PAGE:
Jessica Kassel vividly remembers the day her 2-year-old daughter Sophie was diagnosed with type 1 diabetes in 2011. The life-altering diagnosis brought its share of worry and stress, but she immersed herself in learning more and now has dedicated herself to teaching others.
“When we came home from the hospital, I thought, ‘I don’t know how we are going to do this,’” Jessica said. “The thought of all the meal planning and the management of insulin doses was overwhelming.”
She reached out to the JDRF for resources and assistance, and spent the next five years building what she and her husband, Jerry, like to call Team Kassel, a strong group of friends and family who helped them navigate those early years.
Eventually, Jessica found herself wanting to do more. A University of Missouri Journalism School graduate, she decided to go back to school to become a registered dietitian nutritionist. As part of her education, she has been working part-time this summer at Mercy Hospital Jefferson as a nutrition assistant, going over menu selections with patients when they place their meal orders.
“With all of the new knowledge and understanding about diabetes, in the spring of 2017, I took two classes to see if it was what I wanted to do,” Jessica said. Now she is just a few semesters and an internship away from her degree in dietetics from Fontbonne University.
Inspired by her return to school, she realized it was time to bring an idea to fruition. As a parent, she knew hands-on cooking classes could help families living with type 1 diabetes by introducing cooking skills and nutritional concepts in a relaxed, fun environment. She reached out to Dierbergs Markets in St. Louis, and was given the opportunity to lead a class in August 2017. Additional classes were scheduled after the success of the first class.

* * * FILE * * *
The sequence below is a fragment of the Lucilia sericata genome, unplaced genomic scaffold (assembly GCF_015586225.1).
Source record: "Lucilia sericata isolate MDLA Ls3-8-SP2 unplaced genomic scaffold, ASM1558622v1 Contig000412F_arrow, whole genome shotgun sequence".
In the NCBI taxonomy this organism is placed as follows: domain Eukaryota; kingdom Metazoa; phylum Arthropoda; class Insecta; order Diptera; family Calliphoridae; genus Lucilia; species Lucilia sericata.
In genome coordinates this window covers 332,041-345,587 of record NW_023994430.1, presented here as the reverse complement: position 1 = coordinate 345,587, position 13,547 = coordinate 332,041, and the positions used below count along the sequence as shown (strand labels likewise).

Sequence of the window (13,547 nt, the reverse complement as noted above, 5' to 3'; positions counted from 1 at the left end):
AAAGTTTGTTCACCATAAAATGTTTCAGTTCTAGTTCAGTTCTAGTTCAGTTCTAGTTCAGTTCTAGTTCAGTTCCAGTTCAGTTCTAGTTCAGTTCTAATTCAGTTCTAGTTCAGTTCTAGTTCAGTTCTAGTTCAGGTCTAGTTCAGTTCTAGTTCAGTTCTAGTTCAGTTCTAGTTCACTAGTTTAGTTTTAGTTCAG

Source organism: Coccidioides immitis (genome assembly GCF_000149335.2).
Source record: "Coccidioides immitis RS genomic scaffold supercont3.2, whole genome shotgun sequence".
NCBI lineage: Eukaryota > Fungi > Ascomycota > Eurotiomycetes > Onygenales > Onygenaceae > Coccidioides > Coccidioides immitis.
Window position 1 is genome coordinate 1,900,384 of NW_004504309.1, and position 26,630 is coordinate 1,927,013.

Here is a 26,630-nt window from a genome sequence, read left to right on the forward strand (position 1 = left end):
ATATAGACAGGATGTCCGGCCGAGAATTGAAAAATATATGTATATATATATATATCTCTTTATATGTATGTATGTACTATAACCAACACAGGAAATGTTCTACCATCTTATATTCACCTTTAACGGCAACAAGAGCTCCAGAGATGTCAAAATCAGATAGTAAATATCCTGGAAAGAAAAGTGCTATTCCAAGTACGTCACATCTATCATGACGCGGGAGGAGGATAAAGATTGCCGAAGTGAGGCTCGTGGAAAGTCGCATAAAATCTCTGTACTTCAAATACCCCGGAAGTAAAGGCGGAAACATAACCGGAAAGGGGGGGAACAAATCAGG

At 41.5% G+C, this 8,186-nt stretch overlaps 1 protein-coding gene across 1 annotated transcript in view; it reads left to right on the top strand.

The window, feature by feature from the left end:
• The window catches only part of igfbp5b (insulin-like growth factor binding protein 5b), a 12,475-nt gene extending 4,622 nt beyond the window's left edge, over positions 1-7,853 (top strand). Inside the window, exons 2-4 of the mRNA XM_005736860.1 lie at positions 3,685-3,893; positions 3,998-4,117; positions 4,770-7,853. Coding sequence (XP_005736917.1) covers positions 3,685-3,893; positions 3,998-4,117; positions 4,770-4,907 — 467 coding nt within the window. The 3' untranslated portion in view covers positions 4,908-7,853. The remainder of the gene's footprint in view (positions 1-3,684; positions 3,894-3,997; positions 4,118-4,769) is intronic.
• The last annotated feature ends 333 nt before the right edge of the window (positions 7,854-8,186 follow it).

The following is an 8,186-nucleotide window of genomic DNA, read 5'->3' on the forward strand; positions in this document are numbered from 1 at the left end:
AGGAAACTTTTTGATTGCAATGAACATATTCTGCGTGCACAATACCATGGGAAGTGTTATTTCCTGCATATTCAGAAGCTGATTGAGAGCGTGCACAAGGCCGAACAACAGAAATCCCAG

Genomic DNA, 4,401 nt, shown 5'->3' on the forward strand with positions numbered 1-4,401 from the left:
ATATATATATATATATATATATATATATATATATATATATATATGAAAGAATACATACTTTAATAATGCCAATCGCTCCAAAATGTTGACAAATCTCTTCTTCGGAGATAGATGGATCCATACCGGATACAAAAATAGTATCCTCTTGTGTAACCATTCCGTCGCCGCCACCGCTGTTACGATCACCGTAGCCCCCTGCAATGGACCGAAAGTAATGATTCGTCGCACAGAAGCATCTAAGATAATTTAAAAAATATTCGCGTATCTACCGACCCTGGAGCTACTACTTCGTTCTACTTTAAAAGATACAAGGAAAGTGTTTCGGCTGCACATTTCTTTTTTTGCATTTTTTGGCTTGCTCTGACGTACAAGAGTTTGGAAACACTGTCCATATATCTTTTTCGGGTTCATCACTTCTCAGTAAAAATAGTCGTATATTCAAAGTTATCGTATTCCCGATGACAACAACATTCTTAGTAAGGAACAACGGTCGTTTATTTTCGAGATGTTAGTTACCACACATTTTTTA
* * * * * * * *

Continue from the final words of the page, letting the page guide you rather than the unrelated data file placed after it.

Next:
“Dierbergs has been fabulous to work with, and the JDRF helped me find families for the first class because it was held as a private event. Since then, with a little advertising, the classes have filled up without any additional effort on my part. People are looking for the classes,” Jessica said. “All of the classes have turned into a kind of a support group.”
It turns out that cooking for a child with diabetes is the easy part, she said.
“We really focus on the mental part. When we do well mentally, it pulls us along physically,” Jessica said. “If you can cook at home, you can make meals that fit dietary guidelines. It’s not hard. You can do it. These classes are geared for reducing families’ stress levels about food preparation. We are there to have fun and to learn from each other.”
The cooking classes also incorporate additional resources for the families.
“Part of my idea was to get health care professionals involved, anyone with ties to the diabetes community,” Jessica said. With the help of the JDRF, she found nurse practitioner Anna Schell and diabetes educator Paige Berra at Mercy St. Louis, and dietitian Jackee Bauch from Mercy Jefferson. The volunteer team of pros has answered questions during the classes. The relaxed atmosphere makes it easy for parents to talk to the health professionals.
With her Mercy volunteers, Paige Berra, Jackee Bauch, and Sharla Fisher, Jessica and Sophie, who is in the fifth grade now, offered a Summer Picnic in the Park class at Dierbergs Southroads on July 19. The menu for the sold-out class included: veggie kabobs and ranch dip, chicken salad picnic-wiches, Frisbee fruit toss, gluten-free luscious lemon cupcakes, and chocolate-dipped strawberries.
Teaching the cooking school classes is just the beginning of her involvement. She has worked with an area food pantry to bring resources together for the community, and Jessica is the volunteer student representative-elect on the Accreditation Council for Education in Nutrition and Dietetics, and is a member of the Academy of Nutrition and Dietetics Student Advisory Committee.
For more information on the Dierbergs School of Cooking classes, call the Southroads Store on Tesson Ferry Road at 314-849-3698.